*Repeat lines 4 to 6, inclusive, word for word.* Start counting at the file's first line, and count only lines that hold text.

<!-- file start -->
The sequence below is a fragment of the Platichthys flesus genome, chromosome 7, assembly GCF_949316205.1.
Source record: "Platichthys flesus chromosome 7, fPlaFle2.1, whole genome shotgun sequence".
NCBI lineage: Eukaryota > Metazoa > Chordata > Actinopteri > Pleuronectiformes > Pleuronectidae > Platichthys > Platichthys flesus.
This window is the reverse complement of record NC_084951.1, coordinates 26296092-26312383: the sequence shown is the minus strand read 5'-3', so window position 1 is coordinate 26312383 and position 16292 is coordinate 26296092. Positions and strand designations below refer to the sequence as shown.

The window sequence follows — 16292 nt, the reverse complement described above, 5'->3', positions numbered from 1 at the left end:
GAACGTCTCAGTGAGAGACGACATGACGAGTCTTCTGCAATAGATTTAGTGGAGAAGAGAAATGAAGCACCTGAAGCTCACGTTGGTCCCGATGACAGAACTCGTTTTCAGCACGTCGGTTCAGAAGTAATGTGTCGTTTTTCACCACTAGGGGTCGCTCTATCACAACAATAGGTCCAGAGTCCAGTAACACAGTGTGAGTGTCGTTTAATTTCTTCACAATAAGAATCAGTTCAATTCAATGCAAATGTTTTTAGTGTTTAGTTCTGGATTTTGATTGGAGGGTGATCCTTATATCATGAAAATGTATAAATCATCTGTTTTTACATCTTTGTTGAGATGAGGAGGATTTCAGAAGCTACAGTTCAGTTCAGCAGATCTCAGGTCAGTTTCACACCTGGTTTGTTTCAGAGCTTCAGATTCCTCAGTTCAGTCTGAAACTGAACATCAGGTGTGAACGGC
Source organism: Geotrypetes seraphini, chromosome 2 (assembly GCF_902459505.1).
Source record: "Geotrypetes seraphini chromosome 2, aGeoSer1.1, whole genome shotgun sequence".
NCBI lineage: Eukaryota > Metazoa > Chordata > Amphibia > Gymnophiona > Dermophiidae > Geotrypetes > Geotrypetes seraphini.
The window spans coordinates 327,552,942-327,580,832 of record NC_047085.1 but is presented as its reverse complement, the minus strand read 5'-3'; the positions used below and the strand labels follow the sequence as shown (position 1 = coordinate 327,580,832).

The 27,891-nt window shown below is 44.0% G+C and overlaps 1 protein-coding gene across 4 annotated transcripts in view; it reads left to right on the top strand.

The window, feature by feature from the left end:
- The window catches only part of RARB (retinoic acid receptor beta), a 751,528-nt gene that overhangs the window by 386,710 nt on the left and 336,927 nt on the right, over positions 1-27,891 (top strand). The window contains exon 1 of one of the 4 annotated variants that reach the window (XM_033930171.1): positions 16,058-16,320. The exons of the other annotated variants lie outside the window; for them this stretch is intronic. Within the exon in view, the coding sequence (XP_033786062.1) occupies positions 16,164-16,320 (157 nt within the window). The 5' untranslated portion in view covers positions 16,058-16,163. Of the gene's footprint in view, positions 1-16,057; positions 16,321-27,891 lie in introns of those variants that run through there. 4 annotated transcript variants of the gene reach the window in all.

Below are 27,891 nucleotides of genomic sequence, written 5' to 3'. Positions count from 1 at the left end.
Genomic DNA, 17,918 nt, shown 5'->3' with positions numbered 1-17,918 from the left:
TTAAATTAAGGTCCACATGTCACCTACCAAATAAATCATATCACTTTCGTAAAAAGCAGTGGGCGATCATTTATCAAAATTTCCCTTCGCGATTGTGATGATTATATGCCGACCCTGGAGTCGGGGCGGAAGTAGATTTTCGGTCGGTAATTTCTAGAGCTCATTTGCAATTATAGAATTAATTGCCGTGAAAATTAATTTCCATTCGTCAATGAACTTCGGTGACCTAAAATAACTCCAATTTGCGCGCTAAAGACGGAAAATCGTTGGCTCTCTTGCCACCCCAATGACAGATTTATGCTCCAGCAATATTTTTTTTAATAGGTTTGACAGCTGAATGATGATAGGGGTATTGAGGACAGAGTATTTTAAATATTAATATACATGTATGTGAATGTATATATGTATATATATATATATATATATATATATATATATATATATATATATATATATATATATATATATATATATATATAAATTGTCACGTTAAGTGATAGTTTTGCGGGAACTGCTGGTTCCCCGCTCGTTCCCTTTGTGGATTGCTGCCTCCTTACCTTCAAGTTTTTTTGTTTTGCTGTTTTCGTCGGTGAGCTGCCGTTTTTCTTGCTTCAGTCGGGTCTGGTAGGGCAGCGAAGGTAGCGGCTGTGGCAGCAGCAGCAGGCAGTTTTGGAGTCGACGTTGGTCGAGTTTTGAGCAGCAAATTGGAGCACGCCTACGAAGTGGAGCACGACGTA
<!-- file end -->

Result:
This window is the reverse complement of record NC_084951.1, coordinates 26296092-26312383: the sequence shown is the minus strand read 5'-3', so window position 1 is coordinate 26312383 and position 16292 is coordinate 26296092. Positions and strand designations below refer to the sequence as shown.

The window sequence follows — 16292 nt, the reverse complement described above, 5'->3', positions numbered from 1 at the left end:
GAACGTCTCAGTGAGAGACGACATGACGAGTCTTCTGCAATAGATTTAGTGGAGAAGAGAAATGAAGCACCTGAAGCTCACGTTGGTCCCGATGACAGAACTCGTTTTCAGCACGTCGGTTCAGAAGTAATGTGTCGTTTTTCACCACTAGGGGTCGCTCTATCACAACAATAGGTCCAGAGTCCAGTAACACAGTGTGAGTGTCGTTTAATTTCTTCACAATAAGAATCAGTTCAATTCAATGCAAATGTTTTTAGTGTTTAGTTCTGGATTTTGATTGGAGGGTGATCCTTATATCATGAAAATGTATAAATCATCTGTTTTTACATCTTTGTTGAGATGAGGAGGATTTCAGAAGCTACAGTTCAGTTCAGCAGATCTCAGGTCAGTTTCACACCTGGTTTGTTTCAGAGCTTCAGATTCCTCAGTTCAGTCTGAAACTGAACATCAGGTGTGAACGGC